Published on:
August 25, 2017

by: Guest

Setting Expectations for Teaching in China

It’s easy for a first time teacher in China to be blinded by the bright lights of optimism and excitement when embarking on a teach abroad adventure. With all the fascinating and modern metropolises to work in, a more relaxed work schedule, and the favorable cost of living, some teachers raise their expectations to tremendous levels.

Working in China is an exciting, energizing, rewarding and life-changing experience, however, it is not without its frustrations, challenges and the occasional surprise. Below is a brief overview of some of times you’ll need to cast aside the rose-tinted glasses and manage your expectations, to ensure your China experience will be as rewarding as possible.




This can be split into 2 parts; before you secure a job and contract, and after.

While searching for a job and interviewing with schools, you’ll discover many agencies and job adverts, and it can be a bit overwhelming. You will be able to discard some of these roles immediately due to poorly written adverts, or unprofessional staff – however many can appear reputable and will offer salary packages that seem too good to be true. It’s important to review your information sources at this point, do your homework and trust your final judgement.

Following an interview with your prospective employer it is important to gain a broader understanding before committing to an offer. Try to contact or be put in contact with current teachers at the school. You will find they will give very honest accounts of the pros and cons of their workplace and realistic expectations of life in China at that school.

Before putting pen to paper, it’s important to know that employment contracts will differ drastically from school-to-school. It’s important to note that China is very different to other countries when it comes to employment law, you may find that contracts have heavy penalty charges or deductions for disciplinary breaches, ensure you are comfortable with the contract, as this will be a determining factor on whether you will be able to be comfortable living within the confides of Chinese culture itself. Never be shy in putting direct questions to your school or Coordinator about your contract- if in doubt ask!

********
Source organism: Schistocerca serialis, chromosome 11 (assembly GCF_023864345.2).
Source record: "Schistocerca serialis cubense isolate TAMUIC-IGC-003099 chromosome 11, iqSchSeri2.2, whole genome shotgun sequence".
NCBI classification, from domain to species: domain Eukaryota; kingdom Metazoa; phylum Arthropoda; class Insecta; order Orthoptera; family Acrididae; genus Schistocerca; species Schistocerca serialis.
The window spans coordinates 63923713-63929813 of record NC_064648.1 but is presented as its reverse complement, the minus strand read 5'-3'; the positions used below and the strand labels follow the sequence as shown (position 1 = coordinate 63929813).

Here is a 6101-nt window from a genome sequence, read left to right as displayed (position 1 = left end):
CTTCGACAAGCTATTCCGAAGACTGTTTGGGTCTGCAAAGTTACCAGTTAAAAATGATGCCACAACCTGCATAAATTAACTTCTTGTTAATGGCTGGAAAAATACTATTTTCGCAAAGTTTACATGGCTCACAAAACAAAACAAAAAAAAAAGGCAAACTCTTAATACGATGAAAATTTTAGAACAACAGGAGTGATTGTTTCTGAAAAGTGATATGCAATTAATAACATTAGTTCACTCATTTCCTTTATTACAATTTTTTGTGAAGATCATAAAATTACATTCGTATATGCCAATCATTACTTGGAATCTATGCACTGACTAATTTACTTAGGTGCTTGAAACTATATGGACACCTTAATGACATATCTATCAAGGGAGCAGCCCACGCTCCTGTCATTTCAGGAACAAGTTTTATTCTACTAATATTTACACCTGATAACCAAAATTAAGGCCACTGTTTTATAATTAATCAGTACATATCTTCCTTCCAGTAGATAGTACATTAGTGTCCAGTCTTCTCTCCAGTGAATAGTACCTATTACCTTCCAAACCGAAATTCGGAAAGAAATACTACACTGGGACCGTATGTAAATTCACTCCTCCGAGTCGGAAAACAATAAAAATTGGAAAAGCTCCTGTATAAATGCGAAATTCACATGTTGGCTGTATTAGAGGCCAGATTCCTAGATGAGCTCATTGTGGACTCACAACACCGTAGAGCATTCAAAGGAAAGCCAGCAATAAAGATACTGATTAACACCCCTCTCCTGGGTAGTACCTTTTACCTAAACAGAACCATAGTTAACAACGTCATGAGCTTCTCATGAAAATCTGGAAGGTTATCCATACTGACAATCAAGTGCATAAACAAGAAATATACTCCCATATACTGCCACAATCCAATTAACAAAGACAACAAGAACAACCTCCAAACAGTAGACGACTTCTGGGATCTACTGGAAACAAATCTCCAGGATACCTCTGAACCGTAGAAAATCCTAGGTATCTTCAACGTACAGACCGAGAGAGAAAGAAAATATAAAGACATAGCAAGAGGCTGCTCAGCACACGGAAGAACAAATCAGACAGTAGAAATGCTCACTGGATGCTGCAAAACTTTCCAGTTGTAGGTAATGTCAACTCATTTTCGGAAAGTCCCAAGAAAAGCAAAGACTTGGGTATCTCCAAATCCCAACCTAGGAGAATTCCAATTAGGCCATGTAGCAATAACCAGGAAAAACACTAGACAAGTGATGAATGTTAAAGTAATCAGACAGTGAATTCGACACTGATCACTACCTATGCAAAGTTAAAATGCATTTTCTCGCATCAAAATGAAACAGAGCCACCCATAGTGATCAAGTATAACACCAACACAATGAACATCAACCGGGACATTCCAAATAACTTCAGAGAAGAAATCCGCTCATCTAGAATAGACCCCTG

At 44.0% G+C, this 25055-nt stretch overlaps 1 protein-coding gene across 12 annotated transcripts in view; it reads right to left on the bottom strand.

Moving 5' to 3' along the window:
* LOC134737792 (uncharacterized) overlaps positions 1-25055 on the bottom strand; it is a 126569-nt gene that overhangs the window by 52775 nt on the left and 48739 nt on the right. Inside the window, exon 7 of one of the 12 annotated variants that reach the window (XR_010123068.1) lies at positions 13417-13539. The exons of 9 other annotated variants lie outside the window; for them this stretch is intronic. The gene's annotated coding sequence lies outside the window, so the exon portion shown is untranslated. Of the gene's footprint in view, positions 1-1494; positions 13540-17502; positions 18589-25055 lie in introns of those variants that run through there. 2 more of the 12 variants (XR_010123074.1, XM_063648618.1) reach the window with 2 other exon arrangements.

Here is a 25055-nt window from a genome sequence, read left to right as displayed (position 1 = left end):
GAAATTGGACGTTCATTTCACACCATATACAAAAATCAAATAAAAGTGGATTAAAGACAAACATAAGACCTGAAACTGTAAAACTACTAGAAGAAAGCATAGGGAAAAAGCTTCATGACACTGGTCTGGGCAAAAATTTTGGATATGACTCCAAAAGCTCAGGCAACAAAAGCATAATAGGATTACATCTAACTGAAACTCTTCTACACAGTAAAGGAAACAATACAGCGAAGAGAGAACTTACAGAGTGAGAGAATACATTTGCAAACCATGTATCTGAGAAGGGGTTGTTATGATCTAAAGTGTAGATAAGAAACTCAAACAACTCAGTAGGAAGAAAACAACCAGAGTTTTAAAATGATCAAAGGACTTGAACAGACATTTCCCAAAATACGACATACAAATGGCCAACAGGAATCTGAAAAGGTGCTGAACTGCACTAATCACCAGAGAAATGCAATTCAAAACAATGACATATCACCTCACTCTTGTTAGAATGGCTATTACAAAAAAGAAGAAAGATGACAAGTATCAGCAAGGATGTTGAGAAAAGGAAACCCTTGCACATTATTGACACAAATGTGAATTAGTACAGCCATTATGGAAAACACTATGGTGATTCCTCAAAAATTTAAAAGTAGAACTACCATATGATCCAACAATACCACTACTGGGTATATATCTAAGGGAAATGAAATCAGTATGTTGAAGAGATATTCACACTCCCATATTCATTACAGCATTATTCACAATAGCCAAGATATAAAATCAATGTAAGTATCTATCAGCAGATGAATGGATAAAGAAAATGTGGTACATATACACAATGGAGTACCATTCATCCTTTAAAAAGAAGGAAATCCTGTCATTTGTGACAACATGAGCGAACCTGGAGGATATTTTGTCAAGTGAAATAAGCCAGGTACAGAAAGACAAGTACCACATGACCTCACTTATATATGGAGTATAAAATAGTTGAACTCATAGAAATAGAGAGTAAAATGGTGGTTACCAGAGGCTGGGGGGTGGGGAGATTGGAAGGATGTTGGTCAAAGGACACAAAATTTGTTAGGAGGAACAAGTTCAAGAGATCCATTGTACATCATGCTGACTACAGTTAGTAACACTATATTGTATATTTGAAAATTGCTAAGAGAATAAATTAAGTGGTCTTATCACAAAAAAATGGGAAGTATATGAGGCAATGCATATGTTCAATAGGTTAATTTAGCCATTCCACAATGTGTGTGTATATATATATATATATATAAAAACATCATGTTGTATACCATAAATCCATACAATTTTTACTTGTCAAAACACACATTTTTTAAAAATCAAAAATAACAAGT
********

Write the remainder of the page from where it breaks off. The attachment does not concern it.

Once your contract is signed, you’ll begin the work visa application process. Every school has a slightly different process and requirements, and therefore you will need to carefully review the information they send you and keep in close contact with your Coordinator. As an example, let’s consider the medical test; some schools do not require it for the visa application, some require it completed in a very basic way, yet some need thorough information and tests completed.

Try not to get too frustrated, as the process can seem a bit complex to begin with – if you do not know the answer to something then…you’ve guessed it…just ask!

Another frustrating aspect of the visa process is authenticating your required documents. Documents needed for this process vary from region to region, so it’s important to always double check with your school exactly which documents need to be authenticated. Some government bureaus require very precise wording on notorised documents, so get as much detail as possible from your employer before starting the process.